While many investors re-balance their portfolios back toward strategic benchmarks on a calendar basis, the author of today’s article advises that an unscheduled re-balancing may be in order now as the coronavirus-driven market turbulence of the last several weeks has thrown the composition of portfolios out of whack: “Sharp equity selloffs and government bond yield declines have mechanically turned many portfolios underweight equities and overweight bonds – compared with their broad asset allocation benchmarks.” For more, CLICK HERE.
“Instead of worrying about how far share prices will fall or how widely the coronavirus will spread, think about the opportunities,” advises the author of today’s article, who proceeds to outline four opportunities he sees currently – including an opportunity for retirees who need cash from their homes. For more, CLICK HERE
With longer life expectancies and lower interest rates, among other factors, the traditional 60/40 portfolio “just won’t be able to cut it anymore”, according to some financial experts. Instead, greater allocations to equities will be needed – and dividend stocks will become the new bonds for retirement. One place investors can look for higher yields for their retirement portfolios? Business Development Companies, which are averaging annual yields of nearly 10%. For more, CLICK HERE.
High-yield exchange-traded funds can be attractive to retirees seeking current income or to any investor seeking diversification. However, the author of today’s article reminds us that “handsome yields always come with a cost in either higher risk or diminished growth” – and so, in order to help navigate the world of high-yield ETFs, he highlights what he sees as the best high-yield funds from seven different categories, including high-yield domestic stock funds, junk bond funds and preferred stock funds. For more, CLICK HERE.
How can investors – especially retired investors – beat the market without fail? The author of today’s article outlines “a simple step-by-step common sense-based strategy” to do just that, with the following caution: “What I will be presenting may not be what you are expecting, particularly if you have a narrow notion of what beating the market means. In other words, one of my primary objectives will be to expand your mind and attitudes regarding what investment performance is truly all about.” For more, CLICK HERE.
The author of today’s article believes a pullback is very likely this year – and when that anticipated pullback arrives (and other investors are fearful) there are five “top priority” stocks they will be greedily buying for their retirement portfolio, noting that “Each is a quality company growing at a rapid pace that should deliver strong double-digit returns over time.” For these five high-conviction pullback picks – including what the author notes is “the only non-dividend stock I own or plan to own for the foreseeable future” – CLICK HERE.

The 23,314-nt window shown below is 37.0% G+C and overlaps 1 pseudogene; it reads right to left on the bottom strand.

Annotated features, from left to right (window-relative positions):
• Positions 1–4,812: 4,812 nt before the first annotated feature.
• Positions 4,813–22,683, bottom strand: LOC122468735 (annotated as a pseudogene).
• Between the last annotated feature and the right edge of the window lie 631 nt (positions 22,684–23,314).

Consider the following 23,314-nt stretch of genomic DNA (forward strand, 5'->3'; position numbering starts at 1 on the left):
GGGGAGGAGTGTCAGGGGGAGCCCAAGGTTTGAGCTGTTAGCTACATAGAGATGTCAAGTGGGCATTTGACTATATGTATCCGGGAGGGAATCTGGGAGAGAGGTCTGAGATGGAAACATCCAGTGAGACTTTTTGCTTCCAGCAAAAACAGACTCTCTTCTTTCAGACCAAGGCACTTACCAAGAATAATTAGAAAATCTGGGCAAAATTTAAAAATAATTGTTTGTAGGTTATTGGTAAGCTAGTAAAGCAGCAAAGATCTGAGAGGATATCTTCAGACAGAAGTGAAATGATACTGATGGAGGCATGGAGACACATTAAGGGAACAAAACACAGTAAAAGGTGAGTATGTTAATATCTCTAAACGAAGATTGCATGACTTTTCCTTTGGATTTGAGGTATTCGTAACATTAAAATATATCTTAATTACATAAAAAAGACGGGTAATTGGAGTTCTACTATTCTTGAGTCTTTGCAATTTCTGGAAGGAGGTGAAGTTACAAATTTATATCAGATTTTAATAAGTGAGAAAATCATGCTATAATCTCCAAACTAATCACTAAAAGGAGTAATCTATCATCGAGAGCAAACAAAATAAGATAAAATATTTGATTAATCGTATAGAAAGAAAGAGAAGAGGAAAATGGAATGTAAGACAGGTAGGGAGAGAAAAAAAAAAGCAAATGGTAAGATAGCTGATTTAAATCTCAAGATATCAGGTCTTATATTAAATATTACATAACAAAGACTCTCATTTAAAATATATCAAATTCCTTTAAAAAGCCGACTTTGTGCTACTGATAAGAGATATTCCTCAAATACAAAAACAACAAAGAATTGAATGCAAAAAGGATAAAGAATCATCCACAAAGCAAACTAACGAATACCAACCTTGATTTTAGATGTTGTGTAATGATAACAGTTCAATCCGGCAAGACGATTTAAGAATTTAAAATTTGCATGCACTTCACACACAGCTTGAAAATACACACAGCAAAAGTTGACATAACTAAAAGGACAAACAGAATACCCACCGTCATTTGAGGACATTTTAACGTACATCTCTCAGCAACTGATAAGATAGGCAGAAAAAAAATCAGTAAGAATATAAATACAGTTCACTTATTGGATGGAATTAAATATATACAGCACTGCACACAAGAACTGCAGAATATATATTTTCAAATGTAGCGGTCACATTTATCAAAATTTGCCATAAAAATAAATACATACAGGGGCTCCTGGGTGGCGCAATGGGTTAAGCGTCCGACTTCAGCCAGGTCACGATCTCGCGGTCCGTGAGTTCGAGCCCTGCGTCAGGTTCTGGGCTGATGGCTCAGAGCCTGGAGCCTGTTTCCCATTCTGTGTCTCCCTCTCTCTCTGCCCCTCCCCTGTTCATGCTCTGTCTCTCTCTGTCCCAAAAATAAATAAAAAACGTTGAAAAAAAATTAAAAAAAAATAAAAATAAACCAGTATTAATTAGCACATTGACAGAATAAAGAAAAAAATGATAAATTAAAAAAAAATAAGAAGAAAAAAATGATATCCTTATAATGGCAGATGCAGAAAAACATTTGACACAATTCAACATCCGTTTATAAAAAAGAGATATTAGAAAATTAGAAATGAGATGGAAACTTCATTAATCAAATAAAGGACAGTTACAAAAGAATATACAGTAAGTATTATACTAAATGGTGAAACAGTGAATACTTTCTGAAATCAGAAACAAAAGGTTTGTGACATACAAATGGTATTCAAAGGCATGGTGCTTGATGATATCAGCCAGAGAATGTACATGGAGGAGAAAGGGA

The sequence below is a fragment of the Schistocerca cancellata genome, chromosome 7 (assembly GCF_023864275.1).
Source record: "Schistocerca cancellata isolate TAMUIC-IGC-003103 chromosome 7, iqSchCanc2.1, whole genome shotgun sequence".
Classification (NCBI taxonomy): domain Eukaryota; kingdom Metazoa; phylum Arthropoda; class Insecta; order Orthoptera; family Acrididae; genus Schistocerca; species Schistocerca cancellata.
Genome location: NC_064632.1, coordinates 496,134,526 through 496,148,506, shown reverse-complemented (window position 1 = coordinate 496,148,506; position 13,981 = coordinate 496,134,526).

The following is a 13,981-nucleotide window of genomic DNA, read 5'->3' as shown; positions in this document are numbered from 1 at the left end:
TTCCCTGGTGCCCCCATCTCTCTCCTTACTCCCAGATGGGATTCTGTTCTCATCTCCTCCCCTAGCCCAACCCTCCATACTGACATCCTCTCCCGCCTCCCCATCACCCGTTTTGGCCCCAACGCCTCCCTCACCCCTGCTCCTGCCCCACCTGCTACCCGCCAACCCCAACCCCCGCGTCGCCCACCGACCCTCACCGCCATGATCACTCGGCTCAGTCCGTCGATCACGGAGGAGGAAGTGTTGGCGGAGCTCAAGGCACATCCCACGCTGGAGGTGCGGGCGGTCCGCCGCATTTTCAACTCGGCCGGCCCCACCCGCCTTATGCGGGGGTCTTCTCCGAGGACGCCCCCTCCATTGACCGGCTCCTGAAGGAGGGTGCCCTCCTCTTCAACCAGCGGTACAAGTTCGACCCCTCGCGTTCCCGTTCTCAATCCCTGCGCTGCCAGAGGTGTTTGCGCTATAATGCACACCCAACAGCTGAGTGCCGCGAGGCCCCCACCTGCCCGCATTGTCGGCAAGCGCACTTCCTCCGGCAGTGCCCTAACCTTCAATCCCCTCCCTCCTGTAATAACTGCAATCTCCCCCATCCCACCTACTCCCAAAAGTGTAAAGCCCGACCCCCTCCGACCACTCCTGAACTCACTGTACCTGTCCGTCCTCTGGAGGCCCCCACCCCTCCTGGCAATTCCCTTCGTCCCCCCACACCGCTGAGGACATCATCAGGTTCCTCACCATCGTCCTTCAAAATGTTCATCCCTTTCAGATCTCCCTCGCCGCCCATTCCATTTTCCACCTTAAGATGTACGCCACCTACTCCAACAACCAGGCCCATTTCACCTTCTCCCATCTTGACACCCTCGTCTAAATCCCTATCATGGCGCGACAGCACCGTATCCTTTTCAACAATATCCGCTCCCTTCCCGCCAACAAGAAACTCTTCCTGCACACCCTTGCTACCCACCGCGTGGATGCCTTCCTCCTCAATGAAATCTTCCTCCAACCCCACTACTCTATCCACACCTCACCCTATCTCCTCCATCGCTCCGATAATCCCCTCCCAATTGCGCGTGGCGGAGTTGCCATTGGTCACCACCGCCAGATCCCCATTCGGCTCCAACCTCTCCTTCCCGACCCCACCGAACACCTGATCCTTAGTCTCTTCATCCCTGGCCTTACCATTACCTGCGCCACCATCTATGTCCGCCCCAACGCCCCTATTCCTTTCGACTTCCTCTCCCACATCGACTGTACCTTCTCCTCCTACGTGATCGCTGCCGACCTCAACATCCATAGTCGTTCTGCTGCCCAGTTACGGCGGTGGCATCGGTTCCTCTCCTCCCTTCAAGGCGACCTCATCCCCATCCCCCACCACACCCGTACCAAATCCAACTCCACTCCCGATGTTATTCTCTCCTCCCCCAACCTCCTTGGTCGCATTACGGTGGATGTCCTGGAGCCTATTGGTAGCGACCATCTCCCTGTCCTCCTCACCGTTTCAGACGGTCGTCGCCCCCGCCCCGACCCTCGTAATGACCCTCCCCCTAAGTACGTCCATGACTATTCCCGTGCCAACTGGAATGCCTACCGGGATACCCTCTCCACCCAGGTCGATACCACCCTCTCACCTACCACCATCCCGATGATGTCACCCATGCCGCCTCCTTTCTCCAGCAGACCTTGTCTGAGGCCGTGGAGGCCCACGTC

The median retirement account balance among all Americans of working age? $0.00. And that’s the median amount, meaning half of working-age Americans have even less than $0.00 to their name. And if the paltry state of Americans’ retirement accounts isn’t enough to convince you that there’s a retirement crisis, consider the fact that total U.S. consumer debt is now sitting at a record high of $4 trillion. So what are those over 50 who are worried about their retirement preparedness to do? The author of today’s article identifies one option “which allows investors to fund their financial goals affordably.” For more, CLICK HERE.
What’s the best investment choice right now for investors who are retired or nearing retirement (and thus are looking for reliable income)? The author of today’s article notes that, while income investors turned to investments such as high-yield bonds, master limited partnerships, high-yield dividend stocks and more in recent years, “Today’s best investment choice for investors in or near retirement just might be one they heavily favored before the financial crisis but ignored in recent years.” For more, CLICK HERE.
As market volatility picked up in October, so did the daily trading activity in 401(k) plans – with one analysis finding that the daily trading activity in 401(k) plans was more than double the normal level during this period, as investors abandoned equities and fled to fixed income. But retirement investors may be increasing their risk of a “retirement fail” with this sort of “knee-jerk” trading activity. For more, CLICK HERE.
Today’s article outlines a screening process whereby the over 7500 companies traded on U.S. exchanges are filtered down to five large-cap, dividend-paying companies currently trading at large discounts that may be especially attractive to investors over age 50 – or any income-seeking investor. Specifically, these five stocks “all have “A-” or better debt-rating, at least 10% dividend growth in the last 5 years, have at least 10 years of dividend history and trading on an average of -21% from their 52-week highs. Their average dividend at this time is 4.22%.” CLICK HERE.